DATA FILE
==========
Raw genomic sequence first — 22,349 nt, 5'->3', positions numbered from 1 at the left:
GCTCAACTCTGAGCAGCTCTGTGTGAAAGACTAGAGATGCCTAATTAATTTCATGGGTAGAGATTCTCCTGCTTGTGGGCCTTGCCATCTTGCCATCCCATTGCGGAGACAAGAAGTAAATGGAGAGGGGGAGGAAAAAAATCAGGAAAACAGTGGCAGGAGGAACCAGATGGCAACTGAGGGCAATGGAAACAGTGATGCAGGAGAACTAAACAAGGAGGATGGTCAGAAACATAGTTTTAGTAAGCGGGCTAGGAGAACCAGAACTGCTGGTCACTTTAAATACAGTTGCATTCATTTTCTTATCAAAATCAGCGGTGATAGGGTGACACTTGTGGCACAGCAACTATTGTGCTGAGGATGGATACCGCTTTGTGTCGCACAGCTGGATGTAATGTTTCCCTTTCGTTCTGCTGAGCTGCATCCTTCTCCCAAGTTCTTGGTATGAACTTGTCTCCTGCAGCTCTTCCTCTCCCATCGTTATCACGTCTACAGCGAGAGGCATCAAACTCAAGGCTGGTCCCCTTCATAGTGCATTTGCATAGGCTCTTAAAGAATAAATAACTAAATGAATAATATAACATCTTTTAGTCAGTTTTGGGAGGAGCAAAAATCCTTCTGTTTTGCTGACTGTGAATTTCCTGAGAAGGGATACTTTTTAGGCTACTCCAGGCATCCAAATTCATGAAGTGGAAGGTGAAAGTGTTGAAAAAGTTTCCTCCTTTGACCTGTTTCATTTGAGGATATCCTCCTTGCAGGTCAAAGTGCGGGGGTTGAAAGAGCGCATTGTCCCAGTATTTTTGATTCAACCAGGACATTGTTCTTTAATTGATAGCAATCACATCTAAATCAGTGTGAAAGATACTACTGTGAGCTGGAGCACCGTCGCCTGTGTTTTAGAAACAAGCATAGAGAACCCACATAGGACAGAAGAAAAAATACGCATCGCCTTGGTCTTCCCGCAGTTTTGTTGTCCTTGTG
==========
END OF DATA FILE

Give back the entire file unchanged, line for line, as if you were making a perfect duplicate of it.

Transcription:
Raw genomic sequence first — 22,349 nt, 5'->3', positions numbered from 1 at the left:
GCTCAACTCTGAGCAGCTCTGTGTGAAAGACTAGAGATGCCTAATTAATTTCATGGGTAGAGATTCTCCTGCTTGTGGGCCTTGCCATCTTGCCATCCCATTGCGGAGACAAGAAGTAAATGGAGAGGGGGAGGAAAAAAATCAGGAAAACAGTGGCAGGAGGAACCAGATGGCAACTGAGGGCAATGGAAACAGTGATGCAGGAGAACTAAACAAGGAGGATGGTCAGAAACATAGTTTTAGTAAGCGGGCTAGGAGAACCAGAACTGCTGGTCACTTTAAATACAGTTGCATTCATTTTCTTATCAAAATCAGCGGTGATAGGGTGACACTTGTGGCACAGCAACTATTGTGCTGAGGATGGATACCGCTTTGTGTCGCACAGCTGGATGTAATGTTTCCCTTTCGTTCTGCTGAGCTGCATCCTTCTCCCAAGTTCTTGGTATGAACTTGTCTCCTGCAGCTCTTCCTCTCCCATCGTTATCACGTCTACAGCGAGAGGCATCAAACTCAAGGCTGGTCCCCTTCATAGTGCATTTGCATAGGCTCTTAAAGAATAAATAACTAAATGAATAATATAACATCTTTTAGTCAGTTTTGGGAGGAGCAAAAATCCTTCTGTTTTGCTGACTGTGAATTTCCTGAGAAGGGATACTTTTTAGGCTACTCCAGGCATCCAAATTCATGAAGTGGAAGGTGAAAGTGTTGAAAAAGTTTCCTCCTTTGACCTGTTTCATTTGAGGATATCCTCCTTGCAGGTCAAAGTGCGGGGGTTGAAAGAGCGCATTGTCCCAGTATTTTTGATTCAACCAGGACATTGTTCTTTAATTGATAGCAATCACATCTAAATCAGTGTGAAAGATACTACTGTGAGCTGGAGCACCGTCGCCTGTGTTTTAGAAACAAGCATAGAGAACCCACATAGGACAGAAGAAAAAATACGCATCGCCTTGGTCTTCCCGCAGTTTTGTTGTCCTTGTG